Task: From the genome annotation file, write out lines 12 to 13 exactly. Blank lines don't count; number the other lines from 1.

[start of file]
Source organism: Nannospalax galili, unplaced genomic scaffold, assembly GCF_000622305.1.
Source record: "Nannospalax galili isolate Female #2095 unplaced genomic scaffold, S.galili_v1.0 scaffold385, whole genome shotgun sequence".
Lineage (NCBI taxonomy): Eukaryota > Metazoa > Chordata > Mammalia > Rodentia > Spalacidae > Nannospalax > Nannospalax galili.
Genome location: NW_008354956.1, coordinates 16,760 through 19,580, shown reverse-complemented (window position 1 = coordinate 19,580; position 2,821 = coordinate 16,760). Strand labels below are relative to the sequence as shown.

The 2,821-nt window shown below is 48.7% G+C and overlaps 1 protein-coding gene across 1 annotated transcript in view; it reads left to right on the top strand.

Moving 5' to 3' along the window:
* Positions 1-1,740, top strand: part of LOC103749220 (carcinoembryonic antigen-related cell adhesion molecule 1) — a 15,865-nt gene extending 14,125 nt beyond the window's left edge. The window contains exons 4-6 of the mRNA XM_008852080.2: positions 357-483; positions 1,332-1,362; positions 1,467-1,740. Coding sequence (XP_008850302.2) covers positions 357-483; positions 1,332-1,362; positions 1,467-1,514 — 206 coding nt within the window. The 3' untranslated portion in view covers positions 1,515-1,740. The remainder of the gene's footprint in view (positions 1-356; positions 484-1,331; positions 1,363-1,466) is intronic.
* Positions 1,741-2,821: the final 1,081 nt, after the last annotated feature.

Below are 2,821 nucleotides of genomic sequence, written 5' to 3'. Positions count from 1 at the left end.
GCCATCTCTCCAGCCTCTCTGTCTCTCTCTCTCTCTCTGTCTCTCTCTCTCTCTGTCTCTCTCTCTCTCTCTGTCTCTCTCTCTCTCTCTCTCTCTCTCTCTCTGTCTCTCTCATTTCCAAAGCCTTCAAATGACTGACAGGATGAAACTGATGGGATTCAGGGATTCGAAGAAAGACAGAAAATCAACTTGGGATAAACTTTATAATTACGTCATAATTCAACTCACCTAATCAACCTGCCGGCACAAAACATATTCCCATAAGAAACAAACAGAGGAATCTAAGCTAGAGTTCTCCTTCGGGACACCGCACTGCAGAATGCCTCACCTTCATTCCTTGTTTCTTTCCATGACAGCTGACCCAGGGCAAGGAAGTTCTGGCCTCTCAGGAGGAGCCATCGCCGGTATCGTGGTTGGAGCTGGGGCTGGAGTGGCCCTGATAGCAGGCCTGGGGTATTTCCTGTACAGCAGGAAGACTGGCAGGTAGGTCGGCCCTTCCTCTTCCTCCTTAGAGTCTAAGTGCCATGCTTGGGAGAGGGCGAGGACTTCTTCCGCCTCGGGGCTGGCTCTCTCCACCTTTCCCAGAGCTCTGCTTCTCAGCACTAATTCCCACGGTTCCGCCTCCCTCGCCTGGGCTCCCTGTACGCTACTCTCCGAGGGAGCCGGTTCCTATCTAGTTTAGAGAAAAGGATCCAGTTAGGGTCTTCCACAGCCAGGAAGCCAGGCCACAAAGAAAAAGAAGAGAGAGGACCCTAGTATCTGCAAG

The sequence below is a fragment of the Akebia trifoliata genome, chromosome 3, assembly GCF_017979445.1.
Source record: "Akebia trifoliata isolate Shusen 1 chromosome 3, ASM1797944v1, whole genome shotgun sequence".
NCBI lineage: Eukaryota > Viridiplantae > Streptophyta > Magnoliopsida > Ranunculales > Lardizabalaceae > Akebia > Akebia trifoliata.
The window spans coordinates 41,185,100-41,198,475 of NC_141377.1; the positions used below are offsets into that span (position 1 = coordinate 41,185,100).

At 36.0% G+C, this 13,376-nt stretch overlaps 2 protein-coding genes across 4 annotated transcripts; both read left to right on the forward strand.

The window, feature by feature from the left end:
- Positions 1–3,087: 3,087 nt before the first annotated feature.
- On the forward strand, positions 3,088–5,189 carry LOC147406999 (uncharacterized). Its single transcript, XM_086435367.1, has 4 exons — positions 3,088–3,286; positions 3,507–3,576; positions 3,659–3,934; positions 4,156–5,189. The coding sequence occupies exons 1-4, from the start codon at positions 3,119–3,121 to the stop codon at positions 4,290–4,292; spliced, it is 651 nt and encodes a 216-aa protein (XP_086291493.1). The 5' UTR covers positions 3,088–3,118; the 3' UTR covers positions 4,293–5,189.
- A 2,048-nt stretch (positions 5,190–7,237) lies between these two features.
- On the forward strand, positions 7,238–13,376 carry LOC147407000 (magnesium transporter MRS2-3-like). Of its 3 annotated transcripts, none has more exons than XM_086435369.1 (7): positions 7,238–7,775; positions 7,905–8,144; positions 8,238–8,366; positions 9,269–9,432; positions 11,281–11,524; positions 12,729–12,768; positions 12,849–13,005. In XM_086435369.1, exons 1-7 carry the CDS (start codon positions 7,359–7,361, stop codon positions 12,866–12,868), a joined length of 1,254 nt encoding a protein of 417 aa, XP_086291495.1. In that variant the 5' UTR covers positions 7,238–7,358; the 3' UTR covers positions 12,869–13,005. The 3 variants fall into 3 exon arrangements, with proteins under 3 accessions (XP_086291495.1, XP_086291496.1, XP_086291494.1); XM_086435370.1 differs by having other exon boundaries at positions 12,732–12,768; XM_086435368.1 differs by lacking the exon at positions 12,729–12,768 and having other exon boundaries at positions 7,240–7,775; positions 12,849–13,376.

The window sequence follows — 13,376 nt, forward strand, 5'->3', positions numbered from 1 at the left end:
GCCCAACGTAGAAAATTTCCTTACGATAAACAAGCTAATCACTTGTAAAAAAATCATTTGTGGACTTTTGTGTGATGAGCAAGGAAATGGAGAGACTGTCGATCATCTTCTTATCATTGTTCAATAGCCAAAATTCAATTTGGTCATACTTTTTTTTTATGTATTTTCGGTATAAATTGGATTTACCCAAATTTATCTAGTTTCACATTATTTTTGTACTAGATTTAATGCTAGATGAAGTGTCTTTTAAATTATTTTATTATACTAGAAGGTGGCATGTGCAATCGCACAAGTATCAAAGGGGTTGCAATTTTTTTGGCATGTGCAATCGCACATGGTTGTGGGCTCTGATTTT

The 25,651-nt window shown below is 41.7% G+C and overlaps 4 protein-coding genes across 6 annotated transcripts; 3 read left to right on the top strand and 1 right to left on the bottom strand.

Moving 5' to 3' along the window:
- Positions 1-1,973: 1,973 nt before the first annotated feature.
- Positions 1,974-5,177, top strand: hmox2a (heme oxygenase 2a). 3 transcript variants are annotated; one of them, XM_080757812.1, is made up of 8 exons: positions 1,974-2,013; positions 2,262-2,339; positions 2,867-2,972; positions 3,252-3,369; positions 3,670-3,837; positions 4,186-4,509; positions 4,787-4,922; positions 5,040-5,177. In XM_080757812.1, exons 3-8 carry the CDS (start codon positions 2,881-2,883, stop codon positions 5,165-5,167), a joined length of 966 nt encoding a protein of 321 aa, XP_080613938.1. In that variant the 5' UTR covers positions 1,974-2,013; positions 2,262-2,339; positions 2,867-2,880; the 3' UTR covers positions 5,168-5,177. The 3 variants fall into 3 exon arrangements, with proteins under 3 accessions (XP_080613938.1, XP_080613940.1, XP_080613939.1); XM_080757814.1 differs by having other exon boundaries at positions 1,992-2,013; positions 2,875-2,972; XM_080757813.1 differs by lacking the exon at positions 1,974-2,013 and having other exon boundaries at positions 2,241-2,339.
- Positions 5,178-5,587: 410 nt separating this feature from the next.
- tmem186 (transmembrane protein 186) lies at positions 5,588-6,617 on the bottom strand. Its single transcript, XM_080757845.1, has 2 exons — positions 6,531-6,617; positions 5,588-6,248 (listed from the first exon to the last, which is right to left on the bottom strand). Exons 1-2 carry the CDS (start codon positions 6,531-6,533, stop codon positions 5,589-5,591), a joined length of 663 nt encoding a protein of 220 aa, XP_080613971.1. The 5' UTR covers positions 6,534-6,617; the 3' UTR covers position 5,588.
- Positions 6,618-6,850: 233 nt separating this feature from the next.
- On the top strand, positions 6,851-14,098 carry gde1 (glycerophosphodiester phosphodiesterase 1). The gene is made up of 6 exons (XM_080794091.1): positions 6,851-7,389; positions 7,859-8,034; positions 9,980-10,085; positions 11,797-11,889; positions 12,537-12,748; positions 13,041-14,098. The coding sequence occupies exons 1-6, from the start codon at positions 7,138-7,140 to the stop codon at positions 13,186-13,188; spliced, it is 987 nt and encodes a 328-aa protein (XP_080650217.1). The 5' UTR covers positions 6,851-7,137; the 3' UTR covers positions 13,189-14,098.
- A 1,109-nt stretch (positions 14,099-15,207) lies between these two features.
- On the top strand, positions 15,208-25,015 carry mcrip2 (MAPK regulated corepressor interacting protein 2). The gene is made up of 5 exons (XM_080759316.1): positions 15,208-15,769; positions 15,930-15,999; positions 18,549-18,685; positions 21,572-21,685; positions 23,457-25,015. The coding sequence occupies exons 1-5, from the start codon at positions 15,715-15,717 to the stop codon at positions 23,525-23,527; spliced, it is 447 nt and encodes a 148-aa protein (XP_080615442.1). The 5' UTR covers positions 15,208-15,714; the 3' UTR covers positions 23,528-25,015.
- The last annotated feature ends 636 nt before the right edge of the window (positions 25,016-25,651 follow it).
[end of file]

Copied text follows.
Source record: "Akebia trifoliata isolate Shusen 1 chromosome 3, ASM1797944v1, whole genome shotgun sequence".
NCBI lineage: Eukaryota > Viridiplantae > Streptophyta > Magnoliopsida > Ranunculales > Lardizabalaceae > Akebia > Akebia trifoliata.